Objectives Segmented filamentous bacteria (SFB) have been detected in a wide range of different animal. Recently, the presence of SFB-like bacteria was shown in biopsies of the terminal ileum and ileocecal valve of both patients with ulcerative colitis and control subjects. The aim of this study was to verify whether PCR methods could be used for the detection of SFB in biopsy of patients with ulcerative colitis and its relationships with the disease stage.
Methods PCR methods were used to identify SFB in biopsies from the terminal ileum of patients with ulcerative colitis, showing that this approach represents a useful tool for the detection of SFB presence and analysis of the bacterial load.
Results Our analysis detected SFB in all faecal samples of children at the time of weaning, and also show that putative SFB sequences are present in both patients with ulcerative colitis and control subjects. Results obtained using real-time quantitative PCR analysis confirm the presence of putative SFB sequences in samples from the terminal ileum of patients with ulcerative colitis and in control subjects.
Conclusions The presence of putative SFB sequence in both patients with ulcerative colitis and control subject suggests that SFB cannot be considered as being uniquely associated with the disease. The second conclusion is that among the patients with ulcerative colitis, a tendency does exist for active disease samples to show higher SFB load, opening new perspectives about possible identification and pharmacological manipulation of SFB-mediated processes for new therapeutic strategy.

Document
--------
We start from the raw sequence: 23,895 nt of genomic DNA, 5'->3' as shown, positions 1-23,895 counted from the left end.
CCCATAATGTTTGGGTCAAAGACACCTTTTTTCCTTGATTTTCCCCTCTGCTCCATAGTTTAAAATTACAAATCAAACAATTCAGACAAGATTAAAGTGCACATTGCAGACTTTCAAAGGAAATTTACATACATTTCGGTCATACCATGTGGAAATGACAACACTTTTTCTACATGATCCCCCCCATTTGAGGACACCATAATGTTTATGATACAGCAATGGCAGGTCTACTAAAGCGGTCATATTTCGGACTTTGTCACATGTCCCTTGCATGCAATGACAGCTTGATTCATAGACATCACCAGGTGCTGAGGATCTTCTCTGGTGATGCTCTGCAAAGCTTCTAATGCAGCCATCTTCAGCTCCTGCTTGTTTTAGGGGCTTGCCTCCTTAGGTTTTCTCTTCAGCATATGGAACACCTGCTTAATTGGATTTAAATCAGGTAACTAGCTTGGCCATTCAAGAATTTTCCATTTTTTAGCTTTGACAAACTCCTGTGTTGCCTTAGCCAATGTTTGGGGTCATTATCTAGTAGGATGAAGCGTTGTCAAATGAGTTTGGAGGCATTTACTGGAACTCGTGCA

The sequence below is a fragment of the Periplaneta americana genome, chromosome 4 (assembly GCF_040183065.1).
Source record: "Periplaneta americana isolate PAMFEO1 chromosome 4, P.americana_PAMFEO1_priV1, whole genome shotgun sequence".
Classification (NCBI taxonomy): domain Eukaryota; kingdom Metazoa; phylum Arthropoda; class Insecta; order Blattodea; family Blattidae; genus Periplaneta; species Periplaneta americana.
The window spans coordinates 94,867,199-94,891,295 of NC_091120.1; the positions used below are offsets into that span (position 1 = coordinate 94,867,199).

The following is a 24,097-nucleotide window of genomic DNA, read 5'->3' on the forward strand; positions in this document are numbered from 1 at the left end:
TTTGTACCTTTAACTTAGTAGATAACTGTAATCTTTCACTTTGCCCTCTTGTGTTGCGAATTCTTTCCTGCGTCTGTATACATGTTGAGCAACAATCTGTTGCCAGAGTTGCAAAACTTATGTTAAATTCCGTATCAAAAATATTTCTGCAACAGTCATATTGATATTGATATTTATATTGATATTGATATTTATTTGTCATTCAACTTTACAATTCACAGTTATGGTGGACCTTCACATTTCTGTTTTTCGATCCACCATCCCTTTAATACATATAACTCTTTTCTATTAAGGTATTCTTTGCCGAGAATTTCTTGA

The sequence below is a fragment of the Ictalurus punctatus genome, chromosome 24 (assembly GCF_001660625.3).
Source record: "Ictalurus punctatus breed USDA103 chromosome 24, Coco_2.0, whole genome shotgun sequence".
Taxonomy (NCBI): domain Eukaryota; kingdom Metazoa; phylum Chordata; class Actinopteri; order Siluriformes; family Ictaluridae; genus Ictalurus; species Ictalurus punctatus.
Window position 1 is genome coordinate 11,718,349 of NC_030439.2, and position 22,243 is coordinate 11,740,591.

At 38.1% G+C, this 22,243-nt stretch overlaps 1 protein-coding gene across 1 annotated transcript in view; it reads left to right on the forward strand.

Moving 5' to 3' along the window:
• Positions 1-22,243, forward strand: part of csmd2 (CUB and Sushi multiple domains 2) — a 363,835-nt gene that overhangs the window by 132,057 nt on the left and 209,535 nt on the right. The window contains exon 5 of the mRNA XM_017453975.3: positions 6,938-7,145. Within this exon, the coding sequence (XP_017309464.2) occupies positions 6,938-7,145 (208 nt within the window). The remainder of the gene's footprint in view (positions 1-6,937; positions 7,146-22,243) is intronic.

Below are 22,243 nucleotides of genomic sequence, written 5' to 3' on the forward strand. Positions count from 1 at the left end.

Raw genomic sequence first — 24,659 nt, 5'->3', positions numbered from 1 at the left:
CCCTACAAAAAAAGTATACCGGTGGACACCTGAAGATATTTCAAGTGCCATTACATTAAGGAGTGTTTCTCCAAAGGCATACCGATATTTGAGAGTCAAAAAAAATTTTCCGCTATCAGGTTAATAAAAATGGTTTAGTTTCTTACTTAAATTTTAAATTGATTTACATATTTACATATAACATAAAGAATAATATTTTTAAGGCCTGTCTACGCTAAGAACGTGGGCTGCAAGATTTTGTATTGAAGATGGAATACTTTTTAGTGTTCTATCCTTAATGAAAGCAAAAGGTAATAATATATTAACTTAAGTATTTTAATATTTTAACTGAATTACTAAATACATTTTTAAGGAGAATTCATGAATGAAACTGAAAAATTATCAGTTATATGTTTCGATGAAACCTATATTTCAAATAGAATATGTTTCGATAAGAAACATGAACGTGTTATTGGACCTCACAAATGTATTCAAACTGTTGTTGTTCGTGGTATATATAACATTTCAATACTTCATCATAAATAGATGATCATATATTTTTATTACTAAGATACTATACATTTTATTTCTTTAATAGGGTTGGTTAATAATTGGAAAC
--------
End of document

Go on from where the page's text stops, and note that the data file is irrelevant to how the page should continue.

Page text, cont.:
- ulcerative colitis
- leum biopsy
- segmented filamentous bacteria
- polymerase-chain reaction
This is an Open Access article distributed in accordance with the Creative Commons Attribution Non Commercial (CC BY-NC 4.0) license, which permits others to distribute, remix, adapt, build upon this work non-commercially, and license their derivative works on different terms, provided the original work is properly cited and the use is non-commercial. See: http://creativecommons.org/licenses/by-nc/4.0/
Statistics from Altmetric.com
What is already known about this subject?
The detection of segmented filamentous bacteria (SFB) presence and load is of pivotal relevance to evaluate its role in the pathogenesis of inflammatory and autoimmune human pathologies.
SFB is virtually present in terminal ileum of all the animals, including mouse, rat, chicken and fish.
The presence of SFB in human biopsies has been demonstrated on the basis of a single observation based on optical microscopy.
In human, PCR-based SFB sequences have been detected in faecal samples but its presence in human colon diseases is still unclear.
PCR-based SFB detection has been developed but not applied to human biopsies.
What are the new findings?
PCR-based SFB sequences have been quantified in human biopsies from terminal ileum.
SFB sequences are present in both patients with colorectal ulcerative colitis (RCU) and control subjects.
SFB cannot be considered as being uniquely associated with the RCU pathology.
A possible tendency to be further confirmed on a higher number of patients does exist between SFB load and the activity of RCU disease.
How might it impact on clinical practice in the foreseeable future?
The impact of this study in the clinical practice is related to possible diagnosis, therapeutic treatment and patient stratification of ulcerative colitis during acute phase and remission.